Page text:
Drings / High Common Farm
The 1869 Great Farm Auction describes this “Lot 2”, 250 acre farm without giving it a name. However, it had previously been known as “High Common Farm” and had been occupied by the Rushbrooke family. There was Thomas Allen Rushbrooke followed by his son – (eventually known as) Thomas Allen Rushbrooke jnr. The son had been a twin and was baptised “Allen”. His twin brother was named Thomas – but when this brother died relatively young, Allen changed his first two names to Thomas Allen! Hence, both father and the surviving son were now named Thomas Allen Rushbrooke.
Thomas Allen Rushbrooke snr, first arrived in the area when he and his wife moved to Silfield. After their 14 children(!) were born, they moved to High Common Farm where he appears to have been a tenant of the Harrison family (residing near Diss) although it’s not clear how long the Harrisons had owned the farm. The Electoral Registers lists tell us Thomas Allen Rushbrooke snr was also the owner of lands and houses at High Common – although this property ownership seems to relate to the nearby 90 acre High House Farm. (Note the adjacent area marked “Rushbrooke Trustees” on the 1869 auction map.)
The senior Thomas Allen Rushbrooke died in 1856; it is his son (of the same name) who would have been the High Common Farm tenant at the time of the 1869 Great Farm Auction. Local press reports described the 1869 purchaser of High Common Farm as a “Mr Foster” although we know the future owner was called Dring. We know nothing more about Mr Foster; was he acting as an agent on behalf of the Dring family?
An 1872 newspaper report describes the death of 20 year-old farm worker, Edward Moore (the Moore family lived at High Common) who fell under the wheels of a cart belonging to his employer: “Mr Dring”. It was later established that the unfortunate young man had been sitting on one of the cart’s shafts instead of in the correct driving position. Hence, we know the Drings were the owners by that date.
In 1876, the Great Eastern Railway company survey describes the landowner as Thomas Boyes Dring and (his son?) John Dring as the farm occupier. Other documentation shows the Dring family being based near Holbeach, Lincolnshire.
In 1877 John Dring advertised for a “Working Steward”; presumably, the new man would be taking over the daily running of High Common Farm enabling John to return to Holbeach?
We don’t know if he found a candidate but, in October 1881, John Dring held an auction to sell his “live and dead farming stock” etc as he was giving up his Wreningham farm tenancy. A newspaper article about the auction described John Dring as “an active and practical agriculturist”. It went on to detail how, midway through the auction, they broke off for lunch: at the White Hart Inn in Wymondham – where “a goodly number sat down” and “gave the usual loyal toasts”. The article also told how John Dring was being replaced as tenant by his brother, Richard Dring. Some of the achieved sale prices – generally described as “most satisfactory”, were also listed in the same article.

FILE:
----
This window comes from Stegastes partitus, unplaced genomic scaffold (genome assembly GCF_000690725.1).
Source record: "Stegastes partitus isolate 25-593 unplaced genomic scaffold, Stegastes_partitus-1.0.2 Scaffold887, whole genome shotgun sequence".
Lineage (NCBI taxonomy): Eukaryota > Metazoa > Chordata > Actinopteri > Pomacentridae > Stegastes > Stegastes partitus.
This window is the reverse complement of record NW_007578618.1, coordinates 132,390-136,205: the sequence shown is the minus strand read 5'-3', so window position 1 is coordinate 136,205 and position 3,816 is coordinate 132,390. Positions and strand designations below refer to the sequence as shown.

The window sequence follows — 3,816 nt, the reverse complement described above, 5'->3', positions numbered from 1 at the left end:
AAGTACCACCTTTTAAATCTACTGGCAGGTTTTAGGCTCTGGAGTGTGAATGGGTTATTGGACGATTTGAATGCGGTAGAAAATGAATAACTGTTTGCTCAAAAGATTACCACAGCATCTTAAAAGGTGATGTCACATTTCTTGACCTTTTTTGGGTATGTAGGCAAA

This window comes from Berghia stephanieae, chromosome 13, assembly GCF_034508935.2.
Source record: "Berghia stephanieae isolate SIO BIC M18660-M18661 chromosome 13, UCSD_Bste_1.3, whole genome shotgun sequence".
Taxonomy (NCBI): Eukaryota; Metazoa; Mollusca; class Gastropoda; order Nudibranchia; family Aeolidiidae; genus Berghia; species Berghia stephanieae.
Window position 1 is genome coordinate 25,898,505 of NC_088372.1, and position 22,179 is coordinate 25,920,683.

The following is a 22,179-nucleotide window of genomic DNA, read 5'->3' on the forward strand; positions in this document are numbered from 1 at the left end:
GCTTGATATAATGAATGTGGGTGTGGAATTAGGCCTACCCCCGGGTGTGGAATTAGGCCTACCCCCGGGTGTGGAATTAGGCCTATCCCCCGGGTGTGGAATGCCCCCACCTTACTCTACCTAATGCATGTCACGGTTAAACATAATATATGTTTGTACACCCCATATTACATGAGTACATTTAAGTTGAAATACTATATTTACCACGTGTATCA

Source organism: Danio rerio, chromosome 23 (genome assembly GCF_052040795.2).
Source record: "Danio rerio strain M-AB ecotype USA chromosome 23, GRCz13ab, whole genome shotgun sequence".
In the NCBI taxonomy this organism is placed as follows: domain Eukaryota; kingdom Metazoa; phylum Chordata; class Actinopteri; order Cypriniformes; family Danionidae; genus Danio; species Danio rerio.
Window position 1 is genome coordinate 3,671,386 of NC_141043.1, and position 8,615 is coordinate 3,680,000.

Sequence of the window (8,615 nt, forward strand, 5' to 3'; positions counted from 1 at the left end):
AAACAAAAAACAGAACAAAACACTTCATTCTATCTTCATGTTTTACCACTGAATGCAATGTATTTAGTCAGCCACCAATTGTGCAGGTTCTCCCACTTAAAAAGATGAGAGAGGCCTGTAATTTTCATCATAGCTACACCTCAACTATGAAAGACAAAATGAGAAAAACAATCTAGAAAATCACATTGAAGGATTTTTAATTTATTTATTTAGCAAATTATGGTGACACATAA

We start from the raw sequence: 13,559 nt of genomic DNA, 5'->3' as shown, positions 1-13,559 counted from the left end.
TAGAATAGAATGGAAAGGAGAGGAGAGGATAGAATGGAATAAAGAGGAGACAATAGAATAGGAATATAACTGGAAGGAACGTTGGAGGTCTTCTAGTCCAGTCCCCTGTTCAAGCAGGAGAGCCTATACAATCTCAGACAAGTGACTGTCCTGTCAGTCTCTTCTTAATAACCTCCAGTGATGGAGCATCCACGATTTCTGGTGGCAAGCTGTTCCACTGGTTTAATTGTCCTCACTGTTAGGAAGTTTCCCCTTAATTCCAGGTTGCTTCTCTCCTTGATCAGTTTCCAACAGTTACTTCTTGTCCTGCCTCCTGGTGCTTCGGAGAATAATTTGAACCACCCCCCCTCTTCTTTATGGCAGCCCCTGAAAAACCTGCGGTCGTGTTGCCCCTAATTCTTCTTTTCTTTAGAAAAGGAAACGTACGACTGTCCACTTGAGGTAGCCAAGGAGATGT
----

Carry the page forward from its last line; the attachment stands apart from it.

In August 1882 John Dring brought a case at the County Court in front of judge E P Price, against another brother, Thomas. The sum at issue, £5, was an outstanding balance from a £484 “moiety” (a settlement payment). The cause of this £5 dispute was the alleged poor condition of the farm’s gates and drains following John Dring’s departure from Wreningham. We might assume their father(?) Thomas Boyes Dring had (now) passed away – and the relationship between the three brothers was not cordial.
Perhaps Richard Dring’s occupation of the farm was short because, from 1883, County Directories describe the daily running of the farm being undertaken by a succession of resident Farm Stewards/Bailiffs. Over a period of nearly 30 years, these included: William Copland, Charles Sayer, John Pearson and John Joseph. In 1912, a document references “the late” T W Dring. At this point, the farm’s ownership responsibilities appear to have passed to other Dring family members. Their descendants still appear to live in distant locations.
* During the ownership of the Dring Family, the farm was known as “Drings” and is marked with that name on the Ordnance Survey maps from the period. Otherwise, it’s always been High Common Farm.